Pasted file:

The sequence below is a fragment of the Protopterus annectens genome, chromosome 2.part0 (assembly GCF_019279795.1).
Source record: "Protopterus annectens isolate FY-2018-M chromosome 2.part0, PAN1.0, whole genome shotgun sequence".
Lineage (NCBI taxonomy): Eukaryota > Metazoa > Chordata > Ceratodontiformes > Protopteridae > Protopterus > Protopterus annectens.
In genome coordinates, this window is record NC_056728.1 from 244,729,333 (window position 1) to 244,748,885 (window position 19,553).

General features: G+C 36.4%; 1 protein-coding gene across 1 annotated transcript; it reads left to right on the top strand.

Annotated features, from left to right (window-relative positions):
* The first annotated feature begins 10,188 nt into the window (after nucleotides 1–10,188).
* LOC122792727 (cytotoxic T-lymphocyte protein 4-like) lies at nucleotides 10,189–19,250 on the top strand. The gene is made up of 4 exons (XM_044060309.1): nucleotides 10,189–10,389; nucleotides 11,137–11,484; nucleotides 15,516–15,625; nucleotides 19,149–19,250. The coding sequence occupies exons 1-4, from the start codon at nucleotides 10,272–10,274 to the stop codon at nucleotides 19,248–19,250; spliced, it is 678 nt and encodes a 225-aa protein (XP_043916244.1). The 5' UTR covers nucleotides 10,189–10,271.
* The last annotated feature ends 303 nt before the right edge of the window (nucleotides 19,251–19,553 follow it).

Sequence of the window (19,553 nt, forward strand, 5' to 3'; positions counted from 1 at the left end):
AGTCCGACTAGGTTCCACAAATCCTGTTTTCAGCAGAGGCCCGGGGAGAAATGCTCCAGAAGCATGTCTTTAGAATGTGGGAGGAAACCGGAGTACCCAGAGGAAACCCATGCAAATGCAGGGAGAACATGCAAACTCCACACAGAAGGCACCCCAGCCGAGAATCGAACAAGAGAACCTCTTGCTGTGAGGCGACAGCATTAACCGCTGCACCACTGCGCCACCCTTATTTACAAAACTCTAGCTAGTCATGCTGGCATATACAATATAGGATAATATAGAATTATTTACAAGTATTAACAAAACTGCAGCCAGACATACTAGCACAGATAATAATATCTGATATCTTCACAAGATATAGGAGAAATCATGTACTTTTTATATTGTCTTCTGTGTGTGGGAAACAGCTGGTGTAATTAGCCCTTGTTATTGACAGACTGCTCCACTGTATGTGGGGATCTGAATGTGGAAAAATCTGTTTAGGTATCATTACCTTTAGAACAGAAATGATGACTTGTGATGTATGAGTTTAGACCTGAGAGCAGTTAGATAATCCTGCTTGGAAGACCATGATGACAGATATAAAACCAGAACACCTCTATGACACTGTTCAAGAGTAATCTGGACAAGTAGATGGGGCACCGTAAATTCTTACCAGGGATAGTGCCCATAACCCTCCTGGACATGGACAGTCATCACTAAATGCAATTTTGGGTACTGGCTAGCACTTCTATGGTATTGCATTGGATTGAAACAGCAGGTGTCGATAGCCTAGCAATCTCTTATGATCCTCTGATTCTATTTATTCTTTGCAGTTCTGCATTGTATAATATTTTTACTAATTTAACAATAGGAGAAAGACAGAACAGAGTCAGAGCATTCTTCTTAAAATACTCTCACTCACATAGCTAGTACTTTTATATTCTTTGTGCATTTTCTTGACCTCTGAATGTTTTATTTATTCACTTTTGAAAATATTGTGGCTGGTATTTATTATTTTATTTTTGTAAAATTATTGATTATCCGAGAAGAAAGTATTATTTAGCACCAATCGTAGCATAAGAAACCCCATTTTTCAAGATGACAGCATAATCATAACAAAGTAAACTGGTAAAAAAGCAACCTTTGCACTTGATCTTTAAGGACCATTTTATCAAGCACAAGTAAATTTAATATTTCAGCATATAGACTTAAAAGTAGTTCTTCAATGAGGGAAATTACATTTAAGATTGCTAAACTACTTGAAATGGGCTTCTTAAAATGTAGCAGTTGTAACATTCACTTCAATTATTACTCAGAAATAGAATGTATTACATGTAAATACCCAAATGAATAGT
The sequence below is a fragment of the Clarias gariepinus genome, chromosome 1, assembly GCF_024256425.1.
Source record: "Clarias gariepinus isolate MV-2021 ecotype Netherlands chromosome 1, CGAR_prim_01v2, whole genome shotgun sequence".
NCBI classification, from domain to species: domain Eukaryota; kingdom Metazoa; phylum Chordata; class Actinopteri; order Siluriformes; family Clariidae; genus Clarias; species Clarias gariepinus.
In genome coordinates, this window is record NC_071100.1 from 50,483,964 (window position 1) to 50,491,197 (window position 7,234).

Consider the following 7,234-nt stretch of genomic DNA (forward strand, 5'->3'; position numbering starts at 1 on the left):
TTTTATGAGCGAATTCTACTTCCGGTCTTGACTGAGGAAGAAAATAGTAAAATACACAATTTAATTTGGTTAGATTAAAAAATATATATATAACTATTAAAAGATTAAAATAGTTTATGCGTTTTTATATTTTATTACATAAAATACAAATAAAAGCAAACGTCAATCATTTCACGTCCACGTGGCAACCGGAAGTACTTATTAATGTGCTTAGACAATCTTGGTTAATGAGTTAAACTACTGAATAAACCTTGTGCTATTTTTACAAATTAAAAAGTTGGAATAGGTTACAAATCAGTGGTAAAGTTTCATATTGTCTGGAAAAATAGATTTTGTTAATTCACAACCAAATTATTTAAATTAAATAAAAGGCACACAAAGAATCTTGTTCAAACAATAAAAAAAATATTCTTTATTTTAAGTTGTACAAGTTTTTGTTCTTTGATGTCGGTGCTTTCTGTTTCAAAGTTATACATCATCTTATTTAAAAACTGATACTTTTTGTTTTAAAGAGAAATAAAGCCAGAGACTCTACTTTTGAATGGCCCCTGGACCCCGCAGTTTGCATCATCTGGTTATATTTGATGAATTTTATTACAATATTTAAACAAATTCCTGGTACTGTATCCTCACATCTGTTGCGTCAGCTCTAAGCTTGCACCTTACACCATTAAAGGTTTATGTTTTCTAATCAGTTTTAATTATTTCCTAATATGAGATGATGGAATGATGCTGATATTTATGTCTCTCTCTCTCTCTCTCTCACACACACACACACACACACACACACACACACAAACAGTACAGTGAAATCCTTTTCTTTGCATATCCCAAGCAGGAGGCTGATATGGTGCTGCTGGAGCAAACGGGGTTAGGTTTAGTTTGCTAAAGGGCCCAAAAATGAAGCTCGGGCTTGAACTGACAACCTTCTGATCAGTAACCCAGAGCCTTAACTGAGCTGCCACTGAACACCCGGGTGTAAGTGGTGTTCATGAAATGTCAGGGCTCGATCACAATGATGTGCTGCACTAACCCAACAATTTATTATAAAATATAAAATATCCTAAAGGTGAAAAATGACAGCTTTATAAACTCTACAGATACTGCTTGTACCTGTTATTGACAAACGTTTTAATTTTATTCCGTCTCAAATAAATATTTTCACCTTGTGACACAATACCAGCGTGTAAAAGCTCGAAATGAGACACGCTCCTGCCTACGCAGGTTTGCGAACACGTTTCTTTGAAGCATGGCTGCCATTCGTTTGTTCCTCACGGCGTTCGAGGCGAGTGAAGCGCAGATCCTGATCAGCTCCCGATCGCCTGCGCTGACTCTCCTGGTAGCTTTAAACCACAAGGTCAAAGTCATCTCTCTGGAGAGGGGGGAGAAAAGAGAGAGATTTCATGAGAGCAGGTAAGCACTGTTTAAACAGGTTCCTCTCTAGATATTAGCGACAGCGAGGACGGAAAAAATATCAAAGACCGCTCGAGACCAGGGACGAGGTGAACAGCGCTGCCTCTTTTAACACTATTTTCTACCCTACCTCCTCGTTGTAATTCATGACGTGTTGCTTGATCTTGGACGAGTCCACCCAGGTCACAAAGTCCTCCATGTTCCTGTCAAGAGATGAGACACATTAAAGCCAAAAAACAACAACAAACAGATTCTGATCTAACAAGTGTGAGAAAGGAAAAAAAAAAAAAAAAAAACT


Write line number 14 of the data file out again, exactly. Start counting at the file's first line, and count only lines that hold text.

NCBI classification, from domain to species: domain Eukaryota; kingdom Metazoa; phylum Chordata; class Actinopteri; order Siluriformes; family Clariidae; genus Clarias; species Clarias gariepinus.